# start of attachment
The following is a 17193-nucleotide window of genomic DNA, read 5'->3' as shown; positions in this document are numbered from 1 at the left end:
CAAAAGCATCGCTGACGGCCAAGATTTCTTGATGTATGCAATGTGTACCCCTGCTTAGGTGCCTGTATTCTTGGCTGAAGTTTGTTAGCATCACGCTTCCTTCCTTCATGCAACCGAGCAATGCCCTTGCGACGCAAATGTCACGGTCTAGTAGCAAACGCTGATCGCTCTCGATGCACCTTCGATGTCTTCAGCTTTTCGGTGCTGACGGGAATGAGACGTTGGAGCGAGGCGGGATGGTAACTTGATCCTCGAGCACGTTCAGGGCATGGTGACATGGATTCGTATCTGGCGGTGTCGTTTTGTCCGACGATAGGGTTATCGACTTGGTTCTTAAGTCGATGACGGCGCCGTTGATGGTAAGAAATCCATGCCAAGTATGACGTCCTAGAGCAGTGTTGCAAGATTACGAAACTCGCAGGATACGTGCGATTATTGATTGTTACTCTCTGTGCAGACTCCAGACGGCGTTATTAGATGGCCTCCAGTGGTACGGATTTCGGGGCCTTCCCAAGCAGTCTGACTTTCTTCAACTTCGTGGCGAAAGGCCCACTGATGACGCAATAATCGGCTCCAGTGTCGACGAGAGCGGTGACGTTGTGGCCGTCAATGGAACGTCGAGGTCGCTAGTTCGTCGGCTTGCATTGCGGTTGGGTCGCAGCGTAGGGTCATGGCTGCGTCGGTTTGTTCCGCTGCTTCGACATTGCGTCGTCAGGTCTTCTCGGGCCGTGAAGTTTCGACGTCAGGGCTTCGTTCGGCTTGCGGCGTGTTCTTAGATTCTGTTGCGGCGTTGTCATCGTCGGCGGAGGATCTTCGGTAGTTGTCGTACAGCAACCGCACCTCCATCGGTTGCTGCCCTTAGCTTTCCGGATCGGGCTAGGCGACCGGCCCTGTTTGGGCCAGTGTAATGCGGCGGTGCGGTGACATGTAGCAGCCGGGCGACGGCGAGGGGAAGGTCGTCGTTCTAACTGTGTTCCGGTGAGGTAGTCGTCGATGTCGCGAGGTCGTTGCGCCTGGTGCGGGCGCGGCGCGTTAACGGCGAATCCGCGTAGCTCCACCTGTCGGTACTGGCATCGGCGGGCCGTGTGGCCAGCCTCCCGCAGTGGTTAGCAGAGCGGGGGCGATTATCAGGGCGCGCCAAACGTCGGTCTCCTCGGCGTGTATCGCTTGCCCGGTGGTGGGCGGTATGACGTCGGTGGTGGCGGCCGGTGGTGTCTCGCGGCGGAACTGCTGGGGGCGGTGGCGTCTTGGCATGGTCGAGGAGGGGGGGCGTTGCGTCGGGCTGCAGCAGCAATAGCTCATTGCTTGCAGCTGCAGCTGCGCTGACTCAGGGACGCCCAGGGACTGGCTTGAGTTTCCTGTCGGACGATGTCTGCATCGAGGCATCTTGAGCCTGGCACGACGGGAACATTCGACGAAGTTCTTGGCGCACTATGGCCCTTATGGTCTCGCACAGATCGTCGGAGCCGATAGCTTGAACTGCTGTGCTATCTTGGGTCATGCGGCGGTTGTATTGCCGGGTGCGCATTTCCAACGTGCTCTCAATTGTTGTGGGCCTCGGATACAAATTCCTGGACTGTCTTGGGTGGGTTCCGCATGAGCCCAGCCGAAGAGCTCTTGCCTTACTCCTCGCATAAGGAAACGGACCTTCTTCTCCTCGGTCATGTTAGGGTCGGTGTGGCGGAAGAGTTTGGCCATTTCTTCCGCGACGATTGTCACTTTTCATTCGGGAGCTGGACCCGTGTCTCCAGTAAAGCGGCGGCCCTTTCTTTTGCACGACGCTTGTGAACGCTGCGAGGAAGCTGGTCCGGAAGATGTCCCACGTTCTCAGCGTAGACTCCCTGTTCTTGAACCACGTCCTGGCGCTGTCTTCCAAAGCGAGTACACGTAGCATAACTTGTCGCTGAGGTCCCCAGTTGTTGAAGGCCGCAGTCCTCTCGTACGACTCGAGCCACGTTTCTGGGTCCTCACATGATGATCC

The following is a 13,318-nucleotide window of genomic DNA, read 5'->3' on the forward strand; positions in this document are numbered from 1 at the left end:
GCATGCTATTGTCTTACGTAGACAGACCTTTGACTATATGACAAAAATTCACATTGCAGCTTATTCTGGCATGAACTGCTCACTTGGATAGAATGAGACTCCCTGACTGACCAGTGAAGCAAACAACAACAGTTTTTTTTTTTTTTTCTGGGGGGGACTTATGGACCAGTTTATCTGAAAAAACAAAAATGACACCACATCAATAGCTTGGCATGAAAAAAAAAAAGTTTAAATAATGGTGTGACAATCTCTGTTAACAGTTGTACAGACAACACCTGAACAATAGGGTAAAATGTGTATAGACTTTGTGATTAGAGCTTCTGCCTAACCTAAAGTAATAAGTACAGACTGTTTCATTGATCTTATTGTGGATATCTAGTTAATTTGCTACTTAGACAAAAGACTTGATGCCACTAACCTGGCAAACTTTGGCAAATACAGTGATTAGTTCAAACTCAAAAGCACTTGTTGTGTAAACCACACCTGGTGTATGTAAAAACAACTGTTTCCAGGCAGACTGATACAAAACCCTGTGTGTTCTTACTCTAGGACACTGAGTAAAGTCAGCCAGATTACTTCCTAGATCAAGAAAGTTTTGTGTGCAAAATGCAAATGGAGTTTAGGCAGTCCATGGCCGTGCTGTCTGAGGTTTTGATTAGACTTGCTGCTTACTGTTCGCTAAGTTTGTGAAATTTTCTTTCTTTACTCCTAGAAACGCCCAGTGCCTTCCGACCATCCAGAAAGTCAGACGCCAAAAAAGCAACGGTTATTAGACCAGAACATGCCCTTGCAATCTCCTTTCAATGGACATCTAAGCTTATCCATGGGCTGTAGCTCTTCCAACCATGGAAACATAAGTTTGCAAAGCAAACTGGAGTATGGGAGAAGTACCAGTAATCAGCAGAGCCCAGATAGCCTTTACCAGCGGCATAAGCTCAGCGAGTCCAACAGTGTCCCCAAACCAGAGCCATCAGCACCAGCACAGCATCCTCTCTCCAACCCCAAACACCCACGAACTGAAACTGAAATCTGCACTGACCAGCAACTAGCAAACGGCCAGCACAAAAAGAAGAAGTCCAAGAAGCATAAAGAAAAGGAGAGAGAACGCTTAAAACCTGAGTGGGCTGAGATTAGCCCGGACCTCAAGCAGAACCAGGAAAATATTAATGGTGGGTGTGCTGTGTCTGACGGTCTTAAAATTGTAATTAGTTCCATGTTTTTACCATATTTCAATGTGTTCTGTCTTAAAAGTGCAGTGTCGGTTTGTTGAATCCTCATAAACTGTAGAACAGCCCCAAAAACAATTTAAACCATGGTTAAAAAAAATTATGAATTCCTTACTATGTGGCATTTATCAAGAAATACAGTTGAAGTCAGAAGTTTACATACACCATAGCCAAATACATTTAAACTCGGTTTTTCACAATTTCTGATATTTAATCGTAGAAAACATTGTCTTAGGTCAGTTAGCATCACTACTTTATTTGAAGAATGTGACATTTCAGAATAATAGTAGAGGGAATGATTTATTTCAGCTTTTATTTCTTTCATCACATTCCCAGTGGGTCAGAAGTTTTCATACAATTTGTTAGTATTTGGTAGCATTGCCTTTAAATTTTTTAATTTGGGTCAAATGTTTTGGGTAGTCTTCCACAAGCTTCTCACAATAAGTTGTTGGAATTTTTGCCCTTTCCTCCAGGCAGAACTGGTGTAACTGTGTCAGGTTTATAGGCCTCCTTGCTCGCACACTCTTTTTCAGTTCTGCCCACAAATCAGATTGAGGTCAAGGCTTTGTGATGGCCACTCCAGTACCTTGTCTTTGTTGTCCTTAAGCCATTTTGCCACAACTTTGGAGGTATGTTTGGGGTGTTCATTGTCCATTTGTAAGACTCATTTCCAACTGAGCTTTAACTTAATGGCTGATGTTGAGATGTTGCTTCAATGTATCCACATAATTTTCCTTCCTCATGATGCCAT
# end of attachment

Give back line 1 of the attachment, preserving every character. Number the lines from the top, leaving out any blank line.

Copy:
The following is a 17193-nucleotide window of genomic DNA, read 5'->3' as shown; positions in this document are numbered from 1 at the left end: